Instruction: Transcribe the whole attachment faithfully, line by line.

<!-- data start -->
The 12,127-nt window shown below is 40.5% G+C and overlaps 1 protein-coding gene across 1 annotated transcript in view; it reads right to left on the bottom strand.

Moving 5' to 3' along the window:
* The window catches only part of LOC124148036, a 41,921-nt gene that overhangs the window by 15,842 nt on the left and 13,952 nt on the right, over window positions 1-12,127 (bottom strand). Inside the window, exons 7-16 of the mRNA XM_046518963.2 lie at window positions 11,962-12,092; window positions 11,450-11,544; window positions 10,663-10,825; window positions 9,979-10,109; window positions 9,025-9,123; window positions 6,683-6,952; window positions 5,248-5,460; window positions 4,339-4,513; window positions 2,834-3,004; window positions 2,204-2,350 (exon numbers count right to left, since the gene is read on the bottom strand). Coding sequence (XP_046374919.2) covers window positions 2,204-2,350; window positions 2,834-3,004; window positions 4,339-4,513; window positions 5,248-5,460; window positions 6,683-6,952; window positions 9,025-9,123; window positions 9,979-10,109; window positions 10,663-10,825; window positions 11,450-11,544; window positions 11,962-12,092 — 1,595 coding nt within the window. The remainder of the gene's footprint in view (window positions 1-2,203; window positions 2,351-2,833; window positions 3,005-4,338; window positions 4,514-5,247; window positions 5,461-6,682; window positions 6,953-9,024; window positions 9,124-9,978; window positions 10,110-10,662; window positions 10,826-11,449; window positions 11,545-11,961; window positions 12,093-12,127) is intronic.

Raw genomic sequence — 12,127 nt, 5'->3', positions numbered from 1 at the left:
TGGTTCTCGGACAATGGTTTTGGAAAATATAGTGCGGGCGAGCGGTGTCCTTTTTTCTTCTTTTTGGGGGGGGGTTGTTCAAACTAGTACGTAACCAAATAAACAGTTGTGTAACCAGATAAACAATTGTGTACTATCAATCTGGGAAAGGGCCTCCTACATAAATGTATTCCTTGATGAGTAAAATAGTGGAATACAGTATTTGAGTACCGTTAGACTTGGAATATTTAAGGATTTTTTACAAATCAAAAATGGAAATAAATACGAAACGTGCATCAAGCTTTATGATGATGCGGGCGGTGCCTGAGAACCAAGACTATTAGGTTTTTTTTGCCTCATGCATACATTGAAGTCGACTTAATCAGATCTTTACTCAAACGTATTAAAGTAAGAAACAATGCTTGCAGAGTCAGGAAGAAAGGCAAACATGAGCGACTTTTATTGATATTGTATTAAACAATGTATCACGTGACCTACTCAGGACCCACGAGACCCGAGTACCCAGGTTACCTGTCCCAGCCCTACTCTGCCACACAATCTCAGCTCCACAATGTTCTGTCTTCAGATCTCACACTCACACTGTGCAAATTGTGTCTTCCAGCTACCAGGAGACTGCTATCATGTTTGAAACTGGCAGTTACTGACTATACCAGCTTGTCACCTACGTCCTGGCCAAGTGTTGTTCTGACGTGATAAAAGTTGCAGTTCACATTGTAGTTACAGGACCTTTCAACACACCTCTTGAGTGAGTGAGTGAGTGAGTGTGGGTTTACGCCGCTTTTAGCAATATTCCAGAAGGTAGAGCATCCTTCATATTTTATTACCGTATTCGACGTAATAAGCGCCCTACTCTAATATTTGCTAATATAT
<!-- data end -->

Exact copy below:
The 12,127-nt window shown below is 40.5% G+C and overlaps 1 protein-coding gene across 1 annotated transcript in view; it reads right to left on the bottom strand.

Moving 5' to 3' along the window:
* The window catches only part of LOC124148036, a 41,921-nt gene that overhangs the window by 15,842 nt on the left and 13,952 nt on the right, over window positions 1-12,127 (bottom strand). Inside the window, exons 7-16 of the mRNA XM_046518963.2 lie at window positions 11,962-12,092; window positions 11,450-11,544; window positions 10,663-10,825; window positions 9,979-10,109; window positions 9,025-9,123; window positions 6,683-6,952; window positions 5,248-5,460; window positions 4,339-4,513; window positions 2,834-3,004; window positions 2,204-2,350 (exon numbers count right to left, since the gene is read on the bottom strand). Coding sequence (XP_046374919.2) covers window positions 2,204-2,350; window positions 2,834-3,004; window positions 4,339-4,513; window positions 5,248-5,460; window positions 6,683-6,952; window positions 9,025-9,123; window positions 9,979-10,109; window positions 10,663-10,825; window positions 11,450-11,544; window positions 11,962-12,092 — 1,595 coding nt within the window. The remainder of the gene's footprint in view (window positions 1-2,203; window positions 2,351-2,833; window positions 3,005-4,338; window positions 4,514-5,247; window positions 5,461-6,682; window positions 6,953-9,024; window positions 9,124-9,978; window positions 10,110-10,662; window positions 10,826-11,449; window positions 11,545-11,961; window positions 12,093-12,127) is intronic.

Raw genomic sequence — 12,127 nt, 5'->3', positions numbered from 1 at the left:
TGGTTCTCGGACAATGGTTTTGGAAAATATAGTGCGGGCGAGCGGTGTCCTTTTTTCTTCTTTTTGGGGGGGGGTTGTTCAAACTAGTACGTAACCAAATAAACAGTTGTGTAACCAGATAAACAATTGTGTACTATCAATCTGGGAAAGGGCCTCCTACATAAATGTATTCCTTGATGAGTAAAATAGTGGAATACAGTATTTGAGTACCGTTAGACTTGGAATATTTAAGGATTTTTTACAAATCAAAAATGGAAATAAATACGAAACGTGCATCAAGCTTTATGATGATGCGGGCGGTGCCTGAGAACCAAGACTATTAGGTTTTTTTTGCCTCATGCATACATTGAAGTCGACTTAATCAGATCTTTACTCAAACGTATTAAAGTAAGAAACAATGCTTGCAGAGTCAGGAAGAAAGGCAAACATGAGCGACTTTTATTGATATTGTATTAAACAATGTATCACGTGACCTACTCAGGACCCACGAGACCCGAGTACCCAGGTTACCTGTCCCAGCCCTACTCTGCCACACAATCTCAGCTCCACAATGTTCTGTCTTCAGATCTCACACTCACACTGTGCAAATTGTGTCTTCCAGCTACCAGGAGACTGCTATCATGTTTGAAACTGGCAGTTACTGACTATACCAGCTTGTCACCTACGTCCTGGCCAAGTGTTGTTCTGACGTGATAAAAGTTGCAGTTCACATTGTAGTTACAGGACCTTTCAACACACCTCTTGAGTGAGTGAGTGAGTGAGTGTGGGTTTACGCCGCTTTTAGCAATATTCCAGAAGGTAGAGCATCCTTCATATTTTATTACCGTATTCGACGTAATAAGCGCCCTACTCTAATATTTGCTAATATAT